Lacey Terrell: The Passing Ring
I think about the notion of the Circus’ place on the fringe of culture, while also being at its historical core. The performers passing through ‘the backdoor’ in and out of the ring, taps into notions of performing identities and is one of my favorite elements. I am always drawn to the backdoor- it’s the threshold from one world unto the next. The Circus is a world within a world, very multilayered. It is magic – a vacant lot is transformed into a village and inside the Big Top the performers and spectators are transformed, somehow changed, even in the tiniest of ways. – Lacey Terrell
For the past 25 years, photographer Lacey Terrell has had a ring side seat at the Big Top, in particular, the Culpepper & Merriweather Great Combined Circus. This year will be her last foray to follow and document the circus in order to complete her long term project, The Passing Ring, a project that not only reflects an extensive portrait of one of the last nomadic communities in America, but also echoes the evolution of taking pictures. The series includes images made with a Hasselblad, Holga, Mamiya 645, Pentax 6×7, Nikon 35mm film, Leica film point and shoot, and a Nikon Digital. Photographed through much of California, Montana, Iowa, Colorado, Oklahoma, Texas, New Mexico, Minnesota, Arizona, Nebraska, Washington, Idaho and Kansas, Terrell has created a massive archive of this very vulnerable, slice of Americana. “I have seen the Big Top both packed and almost empty, looking brand new and tattered and patched.” Her visits have ranged from a few days to 5 weeks at a time, always depending on where they were, and how much time and money she had. “Typically I would drive my car and stay either in a tent on the lot (known to some as the Little Top) or in the car, and occasionally at a motel nearby. Many of the towns don’t have motels, or don’t have motels that I would feel safe in by myself, so I prefer to stay on the lot. When I was on the road for 5 weeks, through Texas and the Southwest, I stayed in the home of one of the women on the show, and then would drive the then owner and founder of the Circus, Red Johnson’s, pick-up truck and trailer each day to the next town. More recently, I have flown to locations and rented cars large enough to sleep in while on the road. I still dream of getting myself a small trailer and traveling a full season- that would be ideal for finishing up the project… but I would need some serious funding!”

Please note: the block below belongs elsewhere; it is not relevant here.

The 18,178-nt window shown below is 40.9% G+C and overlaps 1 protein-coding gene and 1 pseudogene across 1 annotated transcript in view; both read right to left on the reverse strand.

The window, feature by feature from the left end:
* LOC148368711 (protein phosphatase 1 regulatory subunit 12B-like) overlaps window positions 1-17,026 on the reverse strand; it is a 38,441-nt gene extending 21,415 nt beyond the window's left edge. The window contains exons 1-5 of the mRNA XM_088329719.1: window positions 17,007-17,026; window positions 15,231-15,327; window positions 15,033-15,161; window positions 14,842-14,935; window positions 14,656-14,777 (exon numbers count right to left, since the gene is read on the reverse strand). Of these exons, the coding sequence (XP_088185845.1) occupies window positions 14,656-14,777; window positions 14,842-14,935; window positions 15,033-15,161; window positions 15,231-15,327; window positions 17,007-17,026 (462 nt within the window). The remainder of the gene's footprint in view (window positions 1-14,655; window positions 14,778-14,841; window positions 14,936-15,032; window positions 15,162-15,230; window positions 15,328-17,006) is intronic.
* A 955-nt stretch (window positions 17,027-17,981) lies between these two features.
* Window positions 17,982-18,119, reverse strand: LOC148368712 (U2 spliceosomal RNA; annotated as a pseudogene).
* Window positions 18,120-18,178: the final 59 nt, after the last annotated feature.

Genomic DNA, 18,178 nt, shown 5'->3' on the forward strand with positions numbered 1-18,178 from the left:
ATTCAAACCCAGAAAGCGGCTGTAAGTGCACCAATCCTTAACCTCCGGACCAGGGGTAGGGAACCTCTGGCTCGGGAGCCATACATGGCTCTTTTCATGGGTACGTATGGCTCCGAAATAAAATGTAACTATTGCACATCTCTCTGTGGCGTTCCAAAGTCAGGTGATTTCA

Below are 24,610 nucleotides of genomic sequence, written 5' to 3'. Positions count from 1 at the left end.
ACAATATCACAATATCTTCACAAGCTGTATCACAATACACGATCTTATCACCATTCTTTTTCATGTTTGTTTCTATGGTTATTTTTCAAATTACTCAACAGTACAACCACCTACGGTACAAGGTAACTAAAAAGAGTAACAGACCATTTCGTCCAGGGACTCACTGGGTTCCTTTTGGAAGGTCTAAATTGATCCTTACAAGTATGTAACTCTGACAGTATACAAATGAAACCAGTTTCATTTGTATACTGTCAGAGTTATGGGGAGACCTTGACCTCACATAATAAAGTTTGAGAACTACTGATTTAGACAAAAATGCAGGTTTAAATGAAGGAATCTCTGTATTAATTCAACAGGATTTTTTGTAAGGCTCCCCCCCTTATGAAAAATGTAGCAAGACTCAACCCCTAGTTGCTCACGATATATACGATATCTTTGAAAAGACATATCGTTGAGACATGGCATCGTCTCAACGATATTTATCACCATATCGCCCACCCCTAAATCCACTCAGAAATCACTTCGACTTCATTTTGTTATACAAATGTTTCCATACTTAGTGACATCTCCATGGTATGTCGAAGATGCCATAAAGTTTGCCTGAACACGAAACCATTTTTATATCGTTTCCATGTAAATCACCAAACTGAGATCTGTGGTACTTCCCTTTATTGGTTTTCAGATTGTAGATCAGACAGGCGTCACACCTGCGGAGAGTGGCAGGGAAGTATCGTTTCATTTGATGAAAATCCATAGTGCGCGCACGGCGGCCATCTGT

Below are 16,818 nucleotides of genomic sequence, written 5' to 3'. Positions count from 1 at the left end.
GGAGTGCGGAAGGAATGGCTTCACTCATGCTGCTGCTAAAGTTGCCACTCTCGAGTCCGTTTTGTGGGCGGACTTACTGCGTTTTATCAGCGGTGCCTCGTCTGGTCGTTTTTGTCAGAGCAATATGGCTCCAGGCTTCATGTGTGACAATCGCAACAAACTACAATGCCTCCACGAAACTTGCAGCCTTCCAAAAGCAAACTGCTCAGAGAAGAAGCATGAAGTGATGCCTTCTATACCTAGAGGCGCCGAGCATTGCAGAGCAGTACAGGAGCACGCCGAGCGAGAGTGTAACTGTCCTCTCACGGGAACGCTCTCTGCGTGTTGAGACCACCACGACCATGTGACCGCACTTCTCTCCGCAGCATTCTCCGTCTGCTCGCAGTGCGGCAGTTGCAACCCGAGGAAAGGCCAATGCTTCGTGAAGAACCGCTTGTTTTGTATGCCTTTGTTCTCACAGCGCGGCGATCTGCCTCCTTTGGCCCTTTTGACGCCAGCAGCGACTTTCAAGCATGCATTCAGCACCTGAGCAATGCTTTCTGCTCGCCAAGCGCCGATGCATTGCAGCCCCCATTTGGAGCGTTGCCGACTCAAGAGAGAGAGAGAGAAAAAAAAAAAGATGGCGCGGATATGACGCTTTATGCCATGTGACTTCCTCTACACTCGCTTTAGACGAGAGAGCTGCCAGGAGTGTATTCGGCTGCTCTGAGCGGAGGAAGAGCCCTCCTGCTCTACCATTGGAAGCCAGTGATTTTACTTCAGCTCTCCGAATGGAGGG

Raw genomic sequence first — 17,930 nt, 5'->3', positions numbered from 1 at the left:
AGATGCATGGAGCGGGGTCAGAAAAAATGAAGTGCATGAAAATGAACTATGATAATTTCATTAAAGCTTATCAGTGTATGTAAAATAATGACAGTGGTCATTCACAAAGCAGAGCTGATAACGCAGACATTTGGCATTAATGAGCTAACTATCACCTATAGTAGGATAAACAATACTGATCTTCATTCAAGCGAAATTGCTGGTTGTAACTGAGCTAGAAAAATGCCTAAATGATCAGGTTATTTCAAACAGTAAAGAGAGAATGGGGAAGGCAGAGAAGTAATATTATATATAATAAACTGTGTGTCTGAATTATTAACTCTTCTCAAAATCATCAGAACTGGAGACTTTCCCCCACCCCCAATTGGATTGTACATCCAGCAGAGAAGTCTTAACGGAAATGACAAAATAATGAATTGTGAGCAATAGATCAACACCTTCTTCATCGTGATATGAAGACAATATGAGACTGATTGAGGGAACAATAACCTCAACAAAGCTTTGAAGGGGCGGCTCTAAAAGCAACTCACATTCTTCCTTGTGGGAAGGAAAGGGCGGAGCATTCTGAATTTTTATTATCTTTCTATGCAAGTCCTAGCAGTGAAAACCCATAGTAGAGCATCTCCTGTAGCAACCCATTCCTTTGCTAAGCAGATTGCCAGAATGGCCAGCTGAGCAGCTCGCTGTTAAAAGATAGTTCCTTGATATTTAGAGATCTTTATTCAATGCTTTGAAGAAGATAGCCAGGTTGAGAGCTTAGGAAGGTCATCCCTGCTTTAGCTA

The Passing Ring was conceived in grad school, inspired by Jim Goldberg’s long term project, Raised by Wolves, one of her college professors. Her own project reveals the humanity of a traveling community and focuses in on small details and lifestyles of performers in and out of the big top. Her work feels iconic and historical but at the same time, contemporary and poetic, as she documents this decades long effort of understanding a world uniquely it’s own. Terrell has a legacy of considering performance – as a member of the Society of Motion Picture Still Photographers and IATSE Local 600, her recent film credits include A Beautiful Day in the Neighborhood, Hillbilly Elegy and Happiest Season and her pictures have appeared as billboards and in numerous entertainment related publications. She has a particular ability to pay attention and follow the story, slowing down time long enough to find the magic, smell the popcorn, and celebrate the circus coming to town.
Lacey Terrell received her M.F.A. in Photography from California College of the Arts. In addition, she received a B.F.A. in Photography and a B.A. in Psychology from the University of Colorado, Boulder. She studied under Larry Sultan, J. John Priola, Jim Goldberg, Albert Chong, Gilles Peress, and completed internships at Magnum Photos in New York and Fraenkel Gallery in San Francisco. While in graduate school, Terrell began her long term project, The Passing Ring, with the Culpepper & Merriweather Great Combined Circus, and this experience was a natural segue to the film business in Los Angeles where she has been working as a Still Photographer since 1999.